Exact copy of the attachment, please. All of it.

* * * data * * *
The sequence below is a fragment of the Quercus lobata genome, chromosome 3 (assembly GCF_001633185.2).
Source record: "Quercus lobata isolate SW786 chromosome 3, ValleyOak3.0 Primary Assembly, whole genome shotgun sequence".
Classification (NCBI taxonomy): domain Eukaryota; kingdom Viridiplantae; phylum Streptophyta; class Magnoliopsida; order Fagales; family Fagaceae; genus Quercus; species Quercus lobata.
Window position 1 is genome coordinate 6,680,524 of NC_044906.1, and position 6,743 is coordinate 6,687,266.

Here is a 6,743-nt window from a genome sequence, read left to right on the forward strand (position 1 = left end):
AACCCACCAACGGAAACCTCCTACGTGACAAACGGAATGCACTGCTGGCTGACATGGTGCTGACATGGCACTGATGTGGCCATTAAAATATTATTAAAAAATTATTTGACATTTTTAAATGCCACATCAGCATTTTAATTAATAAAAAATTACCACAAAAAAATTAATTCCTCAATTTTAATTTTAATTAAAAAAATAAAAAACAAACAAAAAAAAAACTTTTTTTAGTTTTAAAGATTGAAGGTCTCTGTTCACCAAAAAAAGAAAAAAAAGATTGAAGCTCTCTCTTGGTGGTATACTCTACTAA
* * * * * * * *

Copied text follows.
The sequence below is a fragment of the Quercus lobata genome, chromosome 3 (assembly GCF_001633185.2).
Source record: "Quercus lobata isolate SW786 chromosome 3, ValleyOak3.0 Primary Assembly, whole genome shotgun sequence".
Classification (NCBI taxonomy): domain Eukaryota; kingdom Viridiplantae; phylum Streptophyta; class Magnoliopsida; order Fagales; family Fagaceae; genus Quercus; species Quercus lobata.
Window position 1 is genome coordinate 6,680,524 of NC_044906.1, and position 6,743 is coordinate 6,687,266.

Here is a 6,743-nt window from a genome sequence, read left to right on the forward strand (position 1 = left end):
AACCCACCAACGGAAACCTCCTACGTGACAAACGGAATGCACTGCTGGCTGACATGGTGCTGACATGGCACTGATGTGGCCATTAAAATATTATTAAAAAATTATTTGACATTTTTAAATGCCACATCAGCATTTTAATTAATAAAAAATTACCACAAAAAAATTAATTCCTCAATTTTAATTTTAATTAAAAAAATAAAAAACAAACAAAAAAAAAACTTTTTTTAGTTTTAAAGATTGAAGGTCTCTGTTCACCAAAAAAAGAAAAAAAAGATTGAAGCTCTCTCTTGGTGGTATACTCTACTAA